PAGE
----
• 20. The Process (Teacher) [ Student Page ] Title Introduction Learners Standards Process Resources Credits Teacher Page Evaluation Teacher Script Conclusion Step 1: Group sizes will consist of five members. Each member will have to select a different role to take in the tribe. Questions are given to each role, but students should not be graded based on these questions. Allow them to ask their own questions and seek their answers. Step 2: Get in the mind set of your character before you begin your research. It is important to look at the information from that persons point of view so that all members will have different information and opinions from the research sites Step 3: Travel to the different sites. You do not have to visit all of them, but use ones that are useful to character’s role in society. Read the sources from your character’s point of view. What do they want, need? What are they losing? What are they gaining? Step 4: Synthesis the information gathered from your research, and create a one page, single spaced paper arguing what you feel is the best decision for the tribe to make. Step 5: After all of your members have shared their information with each other in the tribal council, collaborate your opinions to a single decision. Your decision will be shared in a presentation to the class. The consensus will be given, but all members must speak to why they agree or disagree with the tribes decision.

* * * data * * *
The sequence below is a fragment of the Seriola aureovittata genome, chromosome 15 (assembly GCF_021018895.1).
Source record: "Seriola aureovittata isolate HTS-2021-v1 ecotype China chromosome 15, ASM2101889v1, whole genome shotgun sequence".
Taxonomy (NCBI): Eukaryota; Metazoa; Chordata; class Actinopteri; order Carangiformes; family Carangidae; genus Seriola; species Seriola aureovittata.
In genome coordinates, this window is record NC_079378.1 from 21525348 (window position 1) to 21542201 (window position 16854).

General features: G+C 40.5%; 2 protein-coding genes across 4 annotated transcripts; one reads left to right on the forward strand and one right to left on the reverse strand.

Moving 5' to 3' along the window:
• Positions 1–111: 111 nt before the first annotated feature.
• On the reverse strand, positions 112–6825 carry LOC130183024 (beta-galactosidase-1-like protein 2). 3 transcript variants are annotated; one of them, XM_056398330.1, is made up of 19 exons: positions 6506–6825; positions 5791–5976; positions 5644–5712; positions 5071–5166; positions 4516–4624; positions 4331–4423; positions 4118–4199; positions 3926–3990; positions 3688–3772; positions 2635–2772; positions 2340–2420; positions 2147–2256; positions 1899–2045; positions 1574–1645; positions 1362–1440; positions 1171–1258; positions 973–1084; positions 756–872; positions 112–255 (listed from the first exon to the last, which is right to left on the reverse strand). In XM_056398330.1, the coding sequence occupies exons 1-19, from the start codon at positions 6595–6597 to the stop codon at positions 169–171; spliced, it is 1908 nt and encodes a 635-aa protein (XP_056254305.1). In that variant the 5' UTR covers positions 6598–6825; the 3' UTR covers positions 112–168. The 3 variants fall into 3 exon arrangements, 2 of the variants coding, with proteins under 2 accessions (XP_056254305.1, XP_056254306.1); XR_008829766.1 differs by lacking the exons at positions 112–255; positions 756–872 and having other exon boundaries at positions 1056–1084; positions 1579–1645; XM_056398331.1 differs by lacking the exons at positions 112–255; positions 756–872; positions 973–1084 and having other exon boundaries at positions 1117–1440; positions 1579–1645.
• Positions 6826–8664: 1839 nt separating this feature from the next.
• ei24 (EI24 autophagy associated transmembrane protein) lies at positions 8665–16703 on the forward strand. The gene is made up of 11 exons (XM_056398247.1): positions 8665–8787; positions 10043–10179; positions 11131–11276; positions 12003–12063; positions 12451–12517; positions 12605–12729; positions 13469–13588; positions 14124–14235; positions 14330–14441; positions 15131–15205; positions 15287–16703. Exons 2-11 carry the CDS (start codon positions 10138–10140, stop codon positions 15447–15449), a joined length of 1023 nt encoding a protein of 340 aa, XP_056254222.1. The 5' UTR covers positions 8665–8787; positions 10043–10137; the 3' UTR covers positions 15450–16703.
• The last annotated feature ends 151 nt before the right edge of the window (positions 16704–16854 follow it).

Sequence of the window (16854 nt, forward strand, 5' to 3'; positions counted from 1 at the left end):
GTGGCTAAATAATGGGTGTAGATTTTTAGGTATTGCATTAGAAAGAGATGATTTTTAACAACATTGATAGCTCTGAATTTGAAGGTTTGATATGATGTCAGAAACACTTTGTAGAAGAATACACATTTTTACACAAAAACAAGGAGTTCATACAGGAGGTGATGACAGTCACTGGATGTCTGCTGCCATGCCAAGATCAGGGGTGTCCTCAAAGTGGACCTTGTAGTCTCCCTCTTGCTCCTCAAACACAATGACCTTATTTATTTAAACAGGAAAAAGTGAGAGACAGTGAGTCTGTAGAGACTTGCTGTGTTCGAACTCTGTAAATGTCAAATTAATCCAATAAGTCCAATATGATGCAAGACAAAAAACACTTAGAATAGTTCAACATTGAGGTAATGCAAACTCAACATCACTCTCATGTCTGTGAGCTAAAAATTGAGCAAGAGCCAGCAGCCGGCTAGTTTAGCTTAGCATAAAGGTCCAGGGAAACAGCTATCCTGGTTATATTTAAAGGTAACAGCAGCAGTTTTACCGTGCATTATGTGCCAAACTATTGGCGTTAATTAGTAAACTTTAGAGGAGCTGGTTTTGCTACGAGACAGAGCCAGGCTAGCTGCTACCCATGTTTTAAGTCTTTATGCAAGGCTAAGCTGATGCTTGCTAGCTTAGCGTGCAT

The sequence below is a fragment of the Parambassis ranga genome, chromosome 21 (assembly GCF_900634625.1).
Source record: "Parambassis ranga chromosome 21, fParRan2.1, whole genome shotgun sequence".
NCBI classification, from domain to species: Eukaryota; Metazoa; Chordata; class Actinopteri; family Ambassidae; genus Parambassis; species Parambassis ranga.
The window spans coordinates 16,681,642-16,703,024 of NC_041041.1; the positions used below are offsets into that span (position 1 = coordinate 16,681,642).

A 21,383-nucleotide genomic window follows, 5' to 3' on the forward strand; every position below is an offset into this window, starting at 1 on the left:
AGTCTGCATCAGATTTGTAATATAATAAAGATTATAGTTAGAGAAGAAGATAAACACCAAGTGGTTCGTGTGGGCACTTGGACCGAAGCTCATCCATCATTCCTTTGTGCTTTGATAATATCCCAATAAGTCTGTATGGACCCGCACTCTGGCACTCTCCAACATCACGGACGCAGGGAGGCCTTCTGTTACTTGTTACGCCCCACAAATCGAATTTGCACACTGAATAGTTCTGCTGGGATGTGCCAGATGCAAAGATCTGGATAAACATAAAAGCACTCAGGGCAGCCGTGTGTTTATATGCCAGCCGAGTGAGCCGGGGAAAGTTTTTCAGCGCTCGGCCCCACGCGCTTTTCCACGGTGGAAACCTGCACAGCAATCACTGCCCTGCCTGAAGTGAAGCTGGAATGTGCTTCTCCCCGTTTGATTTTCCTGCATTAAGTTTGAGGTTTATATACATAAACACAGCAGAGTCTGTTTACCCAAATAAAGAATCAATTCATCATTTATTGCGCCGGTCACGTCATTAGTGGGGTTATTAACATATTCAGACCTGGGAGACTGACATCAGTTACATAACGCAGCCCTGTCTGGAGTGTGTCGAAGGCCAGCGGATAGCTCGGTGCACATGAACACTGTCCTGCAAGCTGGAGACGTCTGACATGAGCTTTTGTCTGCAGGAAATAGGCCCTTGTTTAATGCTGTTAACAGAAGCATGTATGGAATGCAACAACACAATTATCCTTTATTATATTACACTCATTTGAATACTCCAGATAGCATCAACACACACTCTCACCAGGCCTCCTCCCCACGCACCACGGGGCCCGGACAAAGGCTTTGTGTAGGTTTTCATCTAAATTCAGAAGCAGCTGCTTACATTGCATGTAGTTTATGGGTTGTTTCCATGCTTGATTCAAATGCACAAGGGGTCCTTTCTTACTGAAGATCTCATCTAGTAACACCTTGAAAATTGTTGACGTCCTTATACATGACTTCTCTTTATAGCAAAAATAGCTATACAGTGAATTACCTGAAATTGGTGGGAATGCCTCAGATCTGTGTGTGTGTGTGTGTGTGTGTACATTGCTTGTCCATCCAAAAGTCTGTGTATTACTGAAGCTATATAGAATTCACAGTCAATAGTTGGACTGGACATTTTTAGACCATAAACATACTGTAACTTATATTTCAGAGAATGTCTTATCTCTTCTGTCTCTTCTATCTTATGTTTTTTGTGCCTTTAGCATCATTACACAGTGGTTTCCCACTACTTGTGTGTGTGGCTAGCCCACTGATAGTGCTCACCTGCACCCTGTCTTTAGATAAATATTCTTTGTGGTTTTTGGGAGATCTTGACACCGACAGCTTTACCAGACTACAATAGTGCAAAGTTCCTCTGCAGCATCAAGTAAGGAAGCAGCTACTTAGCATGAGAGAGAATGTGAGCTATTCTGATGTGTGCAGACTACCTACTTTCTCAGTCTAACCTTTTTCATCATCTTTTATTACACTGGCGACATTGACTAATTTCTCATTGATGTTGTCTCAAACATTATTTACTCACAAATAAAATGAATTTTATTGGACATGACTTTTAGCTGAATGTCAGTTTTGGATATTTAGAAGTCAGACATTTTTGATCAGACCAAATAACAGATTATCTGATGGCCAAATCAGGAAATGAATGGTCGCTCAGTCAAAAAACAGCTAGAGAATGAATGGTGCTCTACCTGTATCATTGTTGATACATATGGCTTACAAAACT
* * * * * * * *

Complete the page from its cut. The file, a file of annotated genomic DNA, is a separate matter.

• 21. Resources (Teacher) [ Student Page ] Title Introduction Learners Standards Process Resources Credits Teacher Page <ul><li>Necessary resources </li></ul><ul><ul><li>Student access to the web </li></ul></ul><ul><ul><li>Teacher must have knowledge to aid students in interpretation or understanding of recourses found on Native American culture and history </li></ul></ul><ul><ul><li>Provide a printed copy of the Webquest so that students have the requirements and expectations with them. </li></ul></ul><ul><li>Possible websites, but not limited to these: websites </li></ul><ul><li>(Important: Use lecture time to support information students will find, and provide additional information that students can use. </li></ul>Evaluation Teacher Script Conclusion